When it feels the need, postmodernism forgets that language forms an impenetrable barrier between us and reality and says that it can “construct” it. We become magicians, making things true by mere assertion. This side of the philosophy was illustrated by a social psychologist who wrote a paper called “Self-fulfilling stereotypes”, which explained how stereotypes such as of Italians as passionate persist.[7] He did not deny that the stereotypes were true. Italians really are passionate, he maintained, but only because that is how they are described. Presumably they started out being no more passionate than others, then for some reason people took to calling them passionate, which made them passionate. The narrative constructed the reality; the stereotype fulfilled itself. Incidentally, this writer was Jewish, and his article appeared in a collection edited by a Jewish woman.

From academics like this, via the intellectuals who spread their ideas, postmodernism came through to the general public, again in the 1990s, the first decade of political correctness.[8] It is now so familiar that one hardly raises an eyebrow when a man writes: “I am a woman because I say I am. Nothing else is needed”. But postmodernists are quietly selective about the bits of reality they think their words can govern. When this man finds that he has run out of milk, he won’t say: “I have milk because I say I have. Nothing else is needed”. He will go out and buy some, like anybody else.

Postmodernism gives its followers a gratifying sense of power. Confronting a history book that says things they don’t like, they can dismiss it as only purveying the writer’s prejudices. They can laugh at its claims to objectivity, saying that objectivity is unattainable. Then when they put pen to paper themselves, they can purvey their own prejudices to their hearts’ content, for what can a narrative do but purvey the writer’s prejudices? They do not need to try to be objective, for who can be objective?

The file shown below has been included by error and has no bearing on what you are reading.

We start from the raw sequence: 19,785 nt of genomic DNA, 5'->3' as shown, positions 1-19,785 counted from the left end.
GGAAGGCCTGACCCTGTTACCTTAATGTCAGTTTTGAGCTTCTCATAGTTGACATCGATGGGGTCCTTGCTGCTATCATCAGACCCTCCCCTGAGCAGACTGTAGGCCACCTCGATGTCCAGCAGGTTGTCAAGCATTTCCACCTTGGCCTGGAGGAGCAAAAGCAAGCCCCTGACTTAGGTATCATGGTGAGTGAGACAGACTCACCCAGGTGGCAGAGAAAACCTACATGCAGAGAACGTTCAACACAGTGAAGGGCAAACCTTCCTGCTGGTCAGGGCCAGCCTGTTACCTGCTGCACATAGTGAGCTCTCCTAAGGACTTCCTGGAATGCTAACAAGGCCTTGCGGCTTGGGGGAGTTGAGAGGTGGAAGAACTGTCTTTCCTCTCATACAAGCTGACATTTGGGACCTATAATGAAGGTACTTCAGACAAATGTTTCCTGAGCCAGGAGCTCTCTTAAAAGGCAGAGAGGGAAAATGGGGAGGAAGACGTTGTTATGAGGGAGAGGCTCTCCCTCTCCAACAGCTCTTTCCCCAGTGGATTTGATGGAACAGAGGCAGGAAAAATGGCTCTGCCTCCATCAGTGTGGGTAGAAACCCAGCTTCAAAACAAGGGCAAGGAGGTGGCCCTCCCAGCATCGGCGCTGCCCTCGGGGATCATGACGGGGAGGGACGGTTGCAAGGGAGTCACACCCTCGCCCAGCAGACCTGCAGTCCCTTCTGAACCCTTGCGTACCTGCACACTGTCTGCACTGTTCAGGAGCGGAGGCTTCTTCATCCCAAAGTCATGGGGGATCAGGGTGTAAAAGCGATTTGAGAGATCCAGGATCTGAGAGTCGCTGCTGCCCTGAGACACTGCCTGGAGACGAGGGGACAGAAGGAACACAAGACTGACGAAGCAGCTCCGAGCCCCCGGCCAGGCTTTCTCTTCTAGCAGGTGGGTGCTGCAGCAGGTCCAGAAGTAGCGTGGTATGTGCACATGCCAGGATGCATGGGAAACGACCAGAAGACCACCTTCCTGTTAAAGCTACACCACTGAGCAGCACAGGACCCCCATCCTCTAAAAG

A book does not need quality to be influential; what it needs is to be promoted. The publisher promotes it to journalists, who promote it to the public in admiring reviews or commission admiring reviews from academics. The book fills every bookshop window and starts appearing on college reading lists. Anyone who wants to be up-to-date makes sure that they have read it. To bring all this about, the book only needs to be selected as a world-changer by someone in a key position in a network of the right people, such as, in the case of a book written by a Jew, a Jew whom other Jews will obey. But is there such a network? Are there Jews in publishing, advertising, the media and academia? Do bears shimmy in the woods?

Another influential Jewish book was The Authoritarian Personality (1950), a piece of pseudoscience which purported to show that the typical White American male was an incipient Fascist. It drew on interviews which it is tempting to think were interpreted in view of a pre-ordained conclusion, marking subjects on the “F scale”, where a traditional husband and father would score high. Jewish men were not included in the sample. The book was taken by a generation of social scientists to reveal a deep malaise in American society, which liberalism and permissiveness might cure. Published by the American Jewish Committee with Theodor Adorno as lead author, it was the first major product of the Frankfurt School.